As if the Howard Stern Show were not already controversial enough, we now have a class action lawsuit from a Stern Intern for unpaid wages. Plaintif Melissa Tierney is suing SuirusXM for unpaid wages. The suit is filed on behalf of herself and any similarly situated intern at SiriusXM. The case centers around the fact the UNPAID INTERNS do not get pay. Tierney served as an intern from about August 2011 through December of 2011.
In the history of television and radio there have always been interns. In most cases these interns do not receive any pay. The concept is that students that want to seek experience in the industry serve as interns. Usually these interns get to learn about the job, answer the phones, get coffee, and simply absorb the atmosphere while they are there. The intern gets their feet wet and sees how things work, and the company gets the benefit of a “gopher” of sorts. It is how things have been done for decades.
Now, I have no real way to verify this, but one almost has to assume that Interns being brought on board are very clearly told that it is an UNPAID POSITION. The SiriusXM website shows that Internships are unpaid , available to college enrolled students and those students receive credits for their internship work.
In the lawsuit Tierney states that she worked 4 days per week and between 6 to 9 hours each day. Interestingly, the suit claims that she had to work over 40 hours per week but did not receive overtime pay. Last time I checked, 9 hours a day multiplied by 4 days is 36 hours. She listed her duties as:
- running errands
- placing orders
- obtaining breakfast orders
- delivering food items to on air personality and office staff
- reviewing news clips
- reporting to on-air personalities
- compiling data
- obtaining signatures from guests
- other tasks necessary to the Defendant’s operations
Tierney is apparently now self employed with a website called MissyonMadison.com, a fashion site where Tierney chronicles her journey to “find great looks at affordable prices”. She launched the site immediately after finishing her internship at SiriusXM. Her Linked In Profile shows her as being the Intern for Robin Quivers. Interestingly, the lawsuit claims that she and other interns did not receive any academic or vocational training, yet the “resume” on LinkedIn indicates that the Digital Communications and Media/MultiMedia major lists that she contributed show ideas and even talked on air on the Intern Show. Ironically, while holding down her position at the Howard Stern Show, she was also a receptionist at Cactus Salon and Spa and an Intern at CupidsPulse.com. There seems to be no lawsuit filed against CupidsPulse, so perhaps that was a paid internship (hmmmm is another suit in the cards?).
Howard Stern Show
August 2011 – January 2012 (6 months) NYC
*Robin Quiver’s Intern
*Find news articles for her to discuss on the show
*Contribute ideas to the show
*Talk on air on the ‘Intern Show’ on Howard 101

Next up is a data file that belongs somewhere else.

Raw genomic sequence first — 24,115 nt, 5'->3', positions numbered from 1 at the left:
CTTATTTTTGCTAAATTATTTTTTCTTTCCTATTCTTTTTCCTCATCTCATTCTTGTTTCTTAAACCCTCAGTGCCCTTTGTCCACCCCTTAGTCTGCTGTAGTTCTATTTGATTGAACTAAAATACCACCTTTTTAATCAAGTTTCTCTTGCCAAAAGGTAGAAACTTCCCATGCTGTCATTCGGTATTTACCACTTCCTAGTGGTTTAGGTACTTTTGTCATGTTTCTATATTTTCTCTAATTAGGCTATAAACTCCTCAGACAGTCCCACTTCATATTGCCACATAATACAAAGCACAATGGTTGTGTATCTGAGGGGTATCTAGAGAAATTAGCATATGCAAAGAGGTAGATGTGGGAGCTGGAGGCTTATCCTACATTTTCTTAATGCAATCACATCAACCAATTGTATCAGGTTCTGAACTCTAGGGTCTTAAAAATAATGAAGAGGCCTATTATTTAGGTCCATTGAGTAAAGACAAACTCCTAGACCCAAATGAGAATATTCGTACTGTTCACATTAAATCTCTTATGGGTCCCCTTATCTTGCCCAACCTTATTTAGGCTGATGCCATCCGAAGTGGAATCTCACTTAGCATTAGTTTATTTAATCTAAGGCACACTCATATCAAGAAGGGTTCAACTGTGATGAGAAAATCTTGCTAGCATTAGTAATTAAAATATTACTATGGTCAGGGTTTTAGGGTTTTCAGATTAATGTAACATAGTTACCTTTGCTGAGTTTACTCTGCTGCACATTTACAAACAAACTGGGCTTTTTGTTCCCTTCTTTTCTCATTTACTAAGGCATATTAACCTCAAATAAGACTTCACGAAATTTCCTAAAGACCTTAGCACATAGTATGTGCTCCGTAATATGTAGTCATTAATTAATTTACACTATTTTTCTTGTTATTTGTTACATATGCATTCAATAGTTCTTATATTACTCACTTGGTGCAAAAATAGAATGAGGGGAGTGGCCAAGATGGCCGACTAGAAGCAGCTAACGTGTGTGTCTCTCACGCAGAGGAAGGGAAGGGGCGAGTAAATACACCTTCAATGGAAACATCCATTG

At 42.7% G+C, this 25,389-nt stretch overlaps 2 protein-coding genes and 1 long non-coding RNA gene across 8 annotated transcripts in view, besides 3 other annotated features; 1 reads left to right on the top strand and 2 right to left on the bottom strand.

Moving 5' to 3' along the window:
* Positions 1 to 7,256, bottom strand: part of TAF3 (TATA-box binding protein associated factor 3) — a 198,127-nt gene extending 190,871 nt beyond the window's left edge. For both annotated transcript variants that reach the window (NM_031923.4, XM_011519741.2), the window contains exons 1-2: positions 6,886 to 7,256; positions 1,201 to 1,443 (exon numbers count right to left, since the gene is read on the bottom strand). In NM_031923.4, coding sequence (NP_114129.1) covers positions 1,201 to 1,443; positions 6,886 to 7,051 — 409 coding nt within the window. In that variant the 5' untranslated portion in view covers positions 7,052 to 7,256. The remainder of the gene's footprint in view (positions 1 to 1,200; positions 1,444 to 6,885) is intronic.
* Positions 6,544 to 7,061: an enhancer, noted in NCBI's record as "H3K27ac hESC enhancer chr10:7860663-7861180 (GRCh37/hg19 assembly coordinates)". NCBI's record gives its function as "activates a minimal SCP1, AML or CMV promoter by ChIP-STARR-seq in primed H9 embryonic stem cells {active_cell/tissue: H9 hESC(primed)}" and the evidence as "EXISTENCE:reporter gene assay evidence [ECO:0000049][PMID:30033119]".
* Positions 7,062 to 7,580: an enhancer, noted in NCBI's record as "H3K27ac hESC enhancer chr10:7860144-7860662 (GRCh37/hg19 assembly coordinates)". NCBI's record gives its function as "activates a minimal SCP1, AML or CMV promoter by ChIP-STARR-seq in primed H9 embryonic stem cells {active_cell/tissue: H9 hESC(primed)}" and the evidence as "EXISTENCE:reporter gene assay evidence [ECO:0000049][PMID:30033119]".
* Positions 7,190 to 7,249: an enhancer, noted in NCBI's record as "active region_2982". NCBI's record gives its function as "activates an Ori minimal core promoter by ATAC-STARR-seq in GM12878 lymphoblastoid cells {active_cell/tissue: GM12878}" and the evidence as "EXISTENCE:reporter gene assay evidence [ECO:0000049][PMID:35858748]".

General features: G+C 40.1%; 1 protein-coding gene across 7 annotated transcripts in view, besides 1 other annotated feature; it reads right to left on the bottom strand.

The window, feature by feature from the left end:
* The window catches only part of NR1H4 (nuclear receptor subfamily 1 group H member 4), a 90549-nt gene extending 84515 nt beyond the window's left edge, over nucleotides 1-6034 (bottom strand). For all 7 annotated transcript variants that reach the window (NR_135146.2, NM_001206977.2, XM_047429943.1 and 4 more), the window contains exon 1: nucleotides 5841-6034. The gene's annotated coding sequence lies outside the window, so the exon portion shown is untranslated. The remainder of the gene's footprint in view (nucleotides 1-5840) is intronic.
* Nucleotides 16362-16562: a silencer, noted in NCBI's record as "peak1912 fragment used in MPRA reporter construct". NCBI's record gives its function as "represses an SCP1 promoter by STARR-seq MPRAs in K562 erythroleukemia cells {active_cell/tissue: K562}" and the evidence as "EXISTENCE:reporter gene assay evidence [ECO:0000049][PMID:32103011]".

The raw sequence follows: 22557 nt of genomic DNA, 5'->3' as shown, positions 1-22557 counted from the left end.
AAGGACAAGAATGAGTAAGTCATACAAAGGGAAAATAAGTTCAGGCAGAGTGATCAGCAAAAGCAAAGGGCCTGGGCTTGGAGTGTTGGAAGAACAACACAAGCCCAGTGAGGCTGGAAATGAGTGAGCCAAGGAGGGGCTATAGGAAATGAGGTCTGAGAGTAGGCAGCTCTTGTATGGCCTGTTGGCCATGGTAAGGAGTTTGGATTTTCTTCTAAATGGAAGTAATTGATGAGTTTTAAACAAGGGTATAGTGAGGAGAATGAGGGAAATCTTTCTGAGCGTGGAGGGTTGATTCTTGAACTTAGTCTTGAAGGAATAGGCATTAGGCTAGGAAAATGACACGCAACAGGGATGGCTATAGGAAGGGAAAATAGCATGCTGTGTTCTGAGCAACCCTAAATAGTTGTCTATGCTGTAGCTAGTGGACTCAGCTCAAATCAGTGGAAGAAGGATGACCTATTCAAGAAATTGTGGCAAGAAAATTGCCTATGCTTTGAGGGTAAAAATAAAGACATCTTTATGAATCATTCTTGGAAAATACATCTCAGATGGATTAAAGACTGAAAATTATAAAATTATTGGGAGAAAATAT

*Run errands and make sure everything runs smoothly in the office
Cactus Salon and Spa
Privately Held; 501-1000 employees; Health, Wellness and Fitness industry
August 2010 – January 2012 (1 year 6 months)
*Schedule appointments for special events as well as everyday services
*Answer telephone inquiries pertaining to services, treatments and products
*Handle client payments
*Order retail merchandise
*Open and close the salon in absence of Manager
Sole Proprietorship; 1-10 employees; Online Media industry
April 2011 – November 2011 (8 months)
*Write celebrity gossip posts including dating and relationship advice
*Write longer feature stories providing tips and reviews
*Come up with marketing and advertising ideas
*Help plan events
This is not the first time that Interns have filed a suit over pay. Several organizations like Fox, Vanity Faire, and others have also had legal issues surrounding the tradition of unpaid internships. Law360 has an article on the subject. There is even a website dedicated to Intern Justice.
Now, I am not passing judgement on Miss Tierney, but the fact of the matter is that she likely knew very well that the internship was unpaid. The claim that there was no educational or vocational component to her internship seems washy at best. Miss Tierney openly acknowledges that she compiled data, contributed Stern Show ideas, was on the air, and certainly learned a thing or two while there. In fact, just seeing the operations run day in and day out contributes a valuable lesson. Miss Tierney is not at all shy about listing the Stern Show experience on her website and even links to it. If nothing else the Stern Show internship was apparently a valuable experience in that she lists it among her accomplishments in what can only be perceived as selling points. For future reference, if you are going to file a lawsuit you should make sure that your stance in the suit matches your stance on your social media and website. Melissa’s attorney may well not be aware that what Melissa states on her public pages seems to differ from the suit claims.
Should interns get paid? I guess that debate can go on forever. On one hand I can see modest pay for what is done. On the other, the experience can and usually is very valuable. My stance on this suit. If you knew it was unpaid and did not like that, you should have not taken the position. This suit, to me, looks like a money grab. I suspect that the public profiles, on LinkedIn, Facebook, etc. will change soon.